Virtual Reality Comes to The New York Times
In a front page spread, The New York Times shed some light on the 60 million displaced people of the world, 30 million of whom are children. The piece, called “The Displaced,” was published along with a beautiful virtual reality video that anyone can view with the Times’ new app, NYT VR. The app briefly immerses readers in a snapshot of the lives of some of the displaced, one piece shows an American airdrop of food from the perspective of the grateful families below.
Download the app here to watch “the Displaced” and other pieces (Google Cardboard headset not required, although there are some lying around the office you can probably find). NYT VR also gives advertisers the wherewithal to explore the VR space. Mini has already partnered with NYT VR to tell a few short stories from behind the wheel.
Pinterest Introduces New Visual Search Function
Today, Pinterest has released a new function that allows uses search for specific items within photos. Pinterest has made repeated efforts to be viewed as a search engine over a social media platform, as many users use it to find clothes/furniture/random tchotchke that spark their fancy. Essentially, users looking at a picture of a room can zoom and enhance on any item within the image.
In the Age of Streaming, Some Old School Stations Thrive
With the rise of Spotify and Pandora, it may seem like traditional radio is dying, but many traditional stations are actually thriving. Stations like Seattle’s KEXP and SoCal’s KCRW have recently moved to multimillion dollar facilities and helped launch the careers of the Lumineers and Macklemore. Many stations tie their growing popularity to listener’s desire for curated music, rather than music compiled by fancy algorithms. Indeed, Apple was keen to the trend, making curated playlists and radio stations a key element of their offering. In a related piece, MIT Tech Review published a wonderful article exploring why the creativity of mixtapes and user playlists cannot be superseded by algorithms.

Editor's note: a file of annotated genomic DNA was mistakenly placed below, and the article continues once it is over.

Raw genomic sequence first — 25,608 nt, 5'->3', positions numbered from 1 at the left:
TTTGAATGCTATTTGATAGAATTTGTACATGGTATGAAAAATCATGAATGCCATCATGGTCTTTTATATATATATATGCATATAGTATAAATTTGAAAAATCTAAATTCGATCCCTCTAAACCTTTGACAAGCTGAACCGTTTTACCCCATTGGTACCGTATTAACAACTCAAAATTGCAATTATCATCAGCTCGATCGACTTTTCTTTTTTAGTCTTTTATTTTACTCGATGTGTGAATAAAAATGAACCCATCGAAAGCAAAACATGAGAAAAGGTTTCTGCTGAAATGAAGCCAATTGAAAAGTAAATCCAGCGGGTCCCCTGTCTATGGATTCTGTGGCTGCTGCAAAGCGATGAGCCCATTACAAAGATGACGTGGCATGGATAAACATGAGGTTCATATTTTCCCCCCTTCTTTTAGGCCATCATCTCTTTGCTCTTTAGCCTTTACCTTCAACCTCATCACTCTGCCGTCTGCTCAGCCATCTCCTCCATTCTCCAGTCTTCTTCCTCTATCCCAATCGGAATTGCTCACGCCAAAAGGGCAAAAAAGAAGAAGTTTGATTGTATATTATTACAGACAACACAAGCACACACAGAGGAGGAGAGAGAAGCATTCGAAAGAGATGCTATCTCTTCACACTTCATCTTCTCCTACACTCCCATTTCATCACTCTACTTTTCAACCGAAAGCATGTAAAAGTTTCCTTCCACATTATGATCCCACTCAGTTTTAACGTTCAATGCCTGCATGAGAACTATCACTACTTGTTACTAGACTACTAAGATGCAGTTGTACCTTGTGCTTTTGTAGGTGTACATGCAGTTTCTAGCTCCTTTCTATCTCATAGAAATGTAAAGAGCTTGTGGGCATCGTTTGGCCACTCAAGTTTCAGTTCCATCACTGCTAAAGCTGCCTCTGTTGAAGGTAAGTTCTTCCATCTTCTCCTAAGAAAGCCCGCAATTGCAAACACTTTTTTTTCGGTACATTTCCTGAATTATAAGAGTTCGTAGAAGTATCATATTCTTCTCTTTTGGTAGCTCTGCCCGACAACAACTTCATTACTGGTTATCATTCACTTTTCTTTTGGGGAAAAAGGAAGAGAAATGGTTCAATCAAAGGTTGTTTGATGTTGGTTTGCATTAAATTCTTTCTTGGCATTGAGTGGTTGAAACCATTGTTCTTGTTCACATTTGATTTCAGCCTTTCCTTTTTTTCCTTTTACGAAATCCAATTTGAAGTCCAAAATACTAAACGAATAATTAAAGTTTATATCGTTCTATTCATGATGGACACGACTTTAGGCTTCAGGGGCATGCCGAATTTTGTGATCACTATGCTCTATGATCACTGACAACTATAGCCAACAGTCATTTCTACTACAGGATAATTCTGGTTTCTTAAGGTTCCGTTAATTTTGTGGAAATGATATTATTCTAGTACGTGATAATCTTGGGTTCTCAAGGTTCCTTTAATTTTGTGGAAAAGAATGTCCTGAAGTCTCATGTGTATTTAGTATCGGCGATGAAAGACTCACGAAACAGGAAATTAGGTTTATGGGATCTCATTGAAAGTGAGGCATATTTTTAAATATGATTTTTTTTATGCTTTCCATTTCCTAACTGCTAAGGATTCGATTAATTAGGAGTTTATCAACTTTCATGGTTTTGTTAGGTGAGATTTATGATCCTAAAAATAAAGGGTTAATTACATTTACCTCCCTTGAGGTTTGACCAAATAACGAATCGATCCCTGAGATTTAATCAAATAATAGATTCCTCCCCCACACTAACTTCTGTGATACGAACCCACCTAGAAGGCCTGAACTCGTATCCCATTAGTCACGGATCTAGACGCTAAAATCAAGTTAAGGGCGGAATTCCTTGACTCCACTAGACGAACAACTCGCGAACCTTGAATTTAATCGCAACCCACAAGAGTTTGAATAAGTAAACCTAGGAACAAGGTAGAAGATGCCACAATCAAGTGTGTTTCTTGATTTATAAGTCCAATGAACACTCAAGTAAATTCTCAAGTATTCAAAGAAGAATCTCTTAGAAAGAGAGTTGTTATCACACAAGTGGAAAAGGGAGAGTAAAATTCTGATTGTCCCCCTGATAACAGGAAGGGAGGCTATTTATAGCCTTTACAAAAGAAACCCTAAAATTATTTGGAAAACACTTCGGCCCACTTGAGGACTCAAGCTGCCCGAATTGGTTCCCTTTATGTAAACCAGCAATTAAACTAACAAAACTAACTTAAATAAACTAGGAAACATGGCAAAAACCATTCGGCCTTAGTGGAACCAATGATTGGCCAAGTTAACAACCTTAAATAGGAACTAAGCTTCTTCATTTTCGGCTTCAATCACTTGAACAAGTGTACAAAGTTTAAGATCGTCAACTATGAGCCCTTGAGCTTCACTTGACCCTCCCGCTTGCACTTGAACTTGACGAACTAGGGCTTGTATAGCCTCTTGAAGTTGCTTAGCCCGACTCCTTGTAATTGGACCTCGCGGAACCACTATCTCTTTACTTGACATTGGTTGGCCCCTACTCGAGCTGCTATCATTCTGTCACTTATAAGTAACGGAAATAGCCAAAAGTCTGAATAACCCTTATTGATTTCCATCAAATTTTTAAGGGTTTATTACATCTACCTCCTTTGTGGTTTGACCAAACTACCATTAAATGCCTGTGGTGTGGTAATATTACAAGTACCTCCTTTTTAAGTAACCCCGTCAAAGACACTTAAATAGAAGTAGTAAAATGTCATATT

Apps like iHeartRadio make listening easy, by giving access to stations like KEXP thru their mobile devices. Thanks to iHeartRadio, KEXP has expanded its listenership nationally, illustrated by the map above, which shows a pin for every city KEXP has received a letter from.
Media Partner of the Week: iHeartRadio
What does iHeartMedia do?
iHeartMedia represents a vast network of more than 850 terrestrial radio stations across the U.S., making it the nation’s largest owner of radio stations. The company also leases two channels on Sirius XM, and uses its app, iHeartRadio, to make stations accessible to users across desktop/mobile. What makes working with a company like iHeart so compelling is that in Q1 of this year, radio surpassed TV for the first time ever as #1 in reach for across adults 18+. Whether on-air, on social, on iHeartRadio, or across stages (think #iHeartRadioJungleBall and iHeartRadio Music Festival) iHeartMedia reaches 245 MM unique consumers each month. Curious how brands can get involved? Check out how Coca-Cola teamed up with iHeart to produce First Taste Fridays.
This Week in Social
A Toast to Ol’ Blue Eyes
Jack Daniels took to Instagram for a UGC contest that features fans’ best toasts to Frank Sinatra. Winners will be treated to a trip to LA and Vegas for a Rat Pack-esque experience of their own.
Asics Creates World’s Largest Selfie Stick
To celebrate the New York City Marathon, Asics hosted #mashmeet, an event where photographers got together to create beautiful event photos using a 90-foot tall selfie stick.
Sprite & Snapchat Partner
Sprite Brazil launched a social campaign in which the can itself is the medium – with 15 different snap stories activated, they’ve garnered more than 2 million views in a few days.